Last weekend I was thrilled to fly to Nashville for a reunion of my musical pals from Re’Generation: one of the most formative years of my life.  In the year spanning August ’76 to ’77, I was part of Re’Gen Seven and traveled all year to do 500 concerts in nearly every state with twelve other wonderful musicians.

Pastor Derric (far right) and Re’Gen 4-5

And last weekend we met in Nashville, in part to catch up with each other and all the other Re’Gen alumns, and in part to wish our founder and director, Derric Johnson, a blessed 80th birthday.  And as I listened to Pastor Derric encourage us to remember how God had blessed, but to keep dreaming and keep working for the Master, I left feeling inspired to go home and . . . do something!

And when I got home, I found a book waiting to be researched, puppy pictures to process, a husband, a daughter, and a precious grandbaby to love and support. I fell into my usual hectic routine, and today, while talking to the hubby, something struck me.

The conversation went like this:  Hubby mentioned someone else who was being taxed while helping out an adult child, and that friend said something about how the devil always seemed to find a way to distract us from the ministry we should be doing . . .

Then hubby said, “But I know in the sovereign plan of God, this is supposed to happen. God could have prevented it, but He didn’t, so He has a plan for this.”

And as he said those words, I mentally redefined ministry:  it’s not what we do out in public, on a stage, or for publication.  Sometimes it’s what we do within our own walls, in our own family, in our own hearts.  It is serving–and loving–those God has placed in our path because He meant them to be there so we would have an opportunity to love and serve no matter what the consequences. No matter if we see results or not. No matter what.

Because we love God, we love people.

That’s ministry. It’s not the kind that gets applause or recognition, and on some days you may wonder if you accomplished any good at all.  Sometimes your efforts result in a broken heart–your own.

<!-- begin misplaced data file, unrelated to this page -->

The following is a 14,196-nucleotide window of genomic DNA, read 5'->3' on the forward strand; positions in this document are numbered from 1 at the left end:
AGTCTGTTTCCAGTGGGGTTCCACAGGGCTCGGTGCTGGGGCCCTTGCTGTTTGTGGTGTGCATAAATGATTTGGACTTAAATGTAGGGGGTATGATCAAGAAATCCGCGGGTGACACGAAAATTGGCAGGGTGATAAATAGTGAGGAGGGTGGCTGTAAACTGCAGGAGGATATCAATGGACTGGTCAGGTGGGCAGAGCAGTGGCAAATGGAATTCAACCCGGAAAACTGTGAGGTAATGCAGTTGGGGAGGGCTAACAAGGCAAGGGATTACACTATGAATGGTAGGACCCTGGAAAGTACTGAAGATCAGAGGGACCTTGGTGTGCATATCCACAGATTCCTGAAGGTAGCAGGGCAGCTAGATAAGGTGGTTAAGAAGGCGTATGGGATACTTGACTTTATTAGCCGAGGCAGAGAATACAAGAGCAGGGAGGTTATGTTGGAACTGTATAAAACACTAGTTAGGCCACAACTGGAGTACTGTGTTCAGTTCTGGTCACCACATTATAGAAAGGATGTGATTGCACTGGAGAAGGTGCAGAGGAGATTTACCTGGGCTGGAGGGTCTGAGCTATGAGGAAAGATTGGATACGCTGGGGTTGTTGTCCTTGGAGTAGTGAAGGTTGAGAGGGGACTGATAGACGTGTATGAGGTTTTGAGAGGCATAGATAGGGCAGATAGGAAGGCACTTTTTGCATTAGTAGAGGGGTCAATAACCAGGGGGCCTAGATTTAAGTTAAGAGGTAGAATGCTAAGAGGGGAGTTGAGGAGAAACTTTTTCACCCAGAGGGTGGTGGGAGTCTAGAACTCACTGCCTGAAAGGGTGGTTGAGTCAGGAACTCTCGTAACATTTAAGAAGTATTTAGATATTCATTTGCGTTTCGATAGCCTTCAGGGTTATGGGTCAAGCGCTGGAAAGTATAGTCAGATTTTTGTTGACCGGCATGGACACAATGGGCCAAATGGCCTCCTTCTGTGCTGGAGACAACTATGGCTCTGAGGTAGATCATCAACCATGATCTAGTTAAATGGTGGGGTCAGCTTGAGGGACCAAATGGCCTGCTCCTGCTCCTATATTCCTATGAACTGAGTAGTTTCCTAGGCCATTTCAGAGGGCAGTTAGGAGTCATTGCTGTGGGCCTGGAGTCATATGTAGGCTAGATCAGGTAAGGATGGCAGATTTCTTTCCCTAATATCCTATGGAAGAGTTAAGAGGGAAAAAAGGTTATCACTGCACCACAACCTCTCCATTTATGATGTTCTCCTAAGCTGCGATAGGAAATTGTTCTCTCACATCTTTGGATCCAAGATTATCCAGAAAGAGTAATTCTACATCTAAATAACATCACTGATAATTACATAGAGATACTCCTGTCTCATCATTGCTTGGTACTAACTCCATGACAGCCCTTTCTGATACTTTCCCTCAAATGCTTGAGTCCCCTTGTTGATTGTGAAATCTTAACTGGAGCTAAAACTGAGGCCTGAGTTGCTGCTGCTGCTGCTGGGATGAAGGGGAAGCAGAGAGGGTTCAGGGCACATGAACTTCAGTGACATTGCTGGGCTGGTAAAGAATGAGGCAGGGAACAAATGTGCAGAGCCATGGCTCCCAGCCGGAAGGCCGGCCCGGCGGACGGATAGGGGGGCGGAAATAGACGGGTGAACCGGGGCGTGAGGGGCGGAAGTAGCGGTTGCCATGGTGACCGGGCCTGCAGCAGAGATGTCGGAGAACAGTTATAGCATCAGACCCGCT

But God values obedience more than sacrifice, more than anything we do on a platform or out in the world. Especially, I think, in the home, where the only people who see are the ones who see us at our best and at our worst.  When we obey in this most private arena, God sees. The angels write it down. And our reward will not come in the form of applause or accolades, but in the wedding garment we wear at the Lamb’s supper, when Jesus comes for his Bride. We will stand adorned in the righteous acts we performed for His glory. (Rev. 19:8).

So I will keep dreaming and working on whatever the Lord places in my path. These things are not the devil’s distraction, they are my ministry. They are my daily bread.

They are my joy.



  1. J M Gallagher

    Still working and learning to count it all joy. Yes, even editing.
    My mother was a music teacher and big fan of Re’Gen (though I can’t remember which albums we owned). Brings back happy memories. =)

  2. Anonymous

    thank you from the bottom of my heart for this post, Angie.

    Susan Plett

  3. Anonymous

    This post struck a chord with me, too, Angie. Adjusting to a new kind of home life can be taxing on all involved. Each of us ministers to the other in little ways and bigger. We just don’t know that’s what we are doing. Thanks for opening my eyes. Clyde

  4. Anonymous

    Excellent. A deeply grateful thank you. This touches a deep place in my soul.

    Your thoughts echo mine on so many occasions during the years I was “in ministry” with my husband. I always felt that my family was to be the main focus of my ministry, though I worked very hard for my husband’s ministry as well.
    Once, someone told me (unbelievable…) that if I stayed home to care for my babies instead of serving in a particular church activity on a separate week night the Lord might take one of my children. (I was serving during every service and at other times each week, but if I did not serve in this as well, I was in sin.)

    …I stayed home with my babies.

    I am now in my 50’s, still active in my particular area of ministry, and still deeply love people. My children are grown and are wonderful human beings, love Jesus, are close to each other and to my husband and me. I have two beautiful grandchildren.

    Now, I also have aging parents who still care for my special needs brother in their home. It is a new journey in ministry that I am trying to prayerfully figure out.

    Arkansas Angie
    (*waving!* — Haven’t commented in a long time, but still pop in.)


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